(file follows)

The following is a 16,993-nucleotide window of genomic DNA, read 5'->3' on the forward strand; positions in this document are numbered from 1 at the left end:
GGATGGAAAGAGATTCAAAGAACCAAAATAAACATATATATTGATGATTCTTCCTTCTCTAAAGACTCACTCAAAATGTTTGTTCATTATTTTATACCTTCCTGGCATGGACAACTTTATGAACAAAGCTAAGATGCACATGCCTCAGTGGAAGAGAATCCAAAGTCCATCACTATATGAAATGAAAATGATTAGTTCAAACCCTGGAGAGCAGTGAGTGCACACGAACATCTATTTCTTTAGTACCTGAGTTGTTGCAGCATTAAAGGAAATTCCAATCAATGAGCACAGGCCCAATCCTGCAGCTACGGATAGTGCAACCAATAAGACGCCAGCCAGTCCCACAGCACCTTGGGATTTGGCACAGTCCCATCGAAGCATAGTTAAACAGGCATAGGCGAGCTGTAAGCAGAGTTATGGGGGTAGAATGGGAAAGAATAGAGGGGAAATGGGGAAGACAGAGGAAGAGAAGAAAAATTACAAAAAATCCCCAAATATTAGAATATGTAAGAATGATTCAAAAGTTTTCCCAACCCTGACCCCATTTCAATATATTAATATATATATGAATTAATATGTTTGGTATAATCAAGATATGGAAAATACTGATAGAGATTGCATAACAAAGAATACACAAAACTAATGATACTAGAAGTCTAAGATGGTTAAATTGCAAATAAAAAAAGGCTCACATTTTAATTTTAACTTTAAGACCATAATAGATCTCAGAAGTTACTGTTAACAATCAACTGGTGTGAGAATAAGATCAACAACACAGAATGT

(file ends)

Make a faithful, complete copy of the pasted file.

The following is a 16,993-nucleotide window of genomic DNA, read 5'->3' on the forward strand; positions in this document are numbered from 1 at the left end:
GGATGGAAAGAGATTCAAAGAACCAAAATAAACATATATATTGATGATTCTTCCTTCTCTAAAGACTCACTCAAAATGTTTGTTCATTATTTTATACCTTCCTGGCATGGACAACTTTATGAACAAAGCTAAGATGCACATGCCTCAGTGGAAGAGAATCCAAAGTCCATCACTATATGAAATGAAAATGATTAGTTCAAACCCTGGAGAGCAGTGAGTGCACACGAACATCTATTTCTTTAGTACCTGAGTTGTTGCAGCATTAAAGGAAATTCCAATCAATGAGCACAGGCCCAATCCTGCAGCTACGGATAGTGCAACCAATAAGACGCCAGCCAGTCCCACAGCACCTTGGGATTTGGCACAGTCCCATCGAAGCATAGTTAAACAGGCATAGGCGAGCTGTAAGCAGAGTTATGGGGGTAGAATGGGAAAGAATAGAGGGGAAATGGGGAAGACAGAGGAAGAGAAGAAAAATTACAAAAAATCCCCAAATATTAGAATATGTAAGAATGATTCAAAAGTTTTCCCAACCCTGACCCCATTTCAATATATTAATATATATATGAATTAATATGTTTGGTATAATCAAGATATGGAAAATACTGATAGAGATTGCATAACAAAGAATACACAAAACTAATGATACTAGAAGTCTAAGATGGTTAAATTGCAAATAAAAAAAGGCTCACATTTTAATTTTAACTTTAAGACCATAATAGATCTCAGAAGTTACTGTTAACAATCAACTGGTGTGAGAATAAGATCAACAACACAGAATGT